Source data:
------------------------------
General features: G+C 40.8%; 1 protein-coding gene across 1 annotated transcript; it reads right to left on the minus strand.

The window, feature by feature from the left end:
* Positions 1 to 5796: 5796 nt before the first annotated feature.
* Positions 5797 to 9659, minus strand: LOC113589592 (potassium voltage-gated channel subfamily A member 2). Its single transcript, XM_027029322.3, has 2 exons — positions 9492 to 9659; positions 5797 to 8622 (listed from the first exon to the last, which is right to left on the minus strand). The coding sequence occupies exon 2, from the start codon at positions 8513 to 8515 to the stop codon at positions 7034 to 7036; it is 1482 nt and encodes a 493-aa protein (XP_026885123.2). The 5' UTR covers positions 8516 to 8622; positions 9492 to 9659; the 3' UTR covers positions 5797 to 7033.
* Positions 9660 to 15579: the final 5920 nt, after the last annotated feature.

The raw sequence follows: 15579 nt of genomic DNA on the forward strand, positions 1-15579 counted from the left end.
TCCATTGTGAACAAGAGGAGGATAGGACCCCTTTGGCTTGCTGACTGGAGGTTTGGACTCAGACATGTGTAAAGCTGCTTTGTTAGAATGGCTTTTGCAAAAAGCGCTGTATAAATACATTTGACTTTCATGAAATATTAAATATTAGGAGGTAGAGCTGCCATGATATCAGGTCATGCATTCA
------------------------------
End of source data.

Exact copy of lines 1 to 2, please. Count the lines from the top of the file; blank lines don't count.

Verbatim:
General features: G+C 40.8%; 1 protein-coding gene across 1 annotated transcript; it reads right to left on the minus strand.

The window, feature by feature from the left end: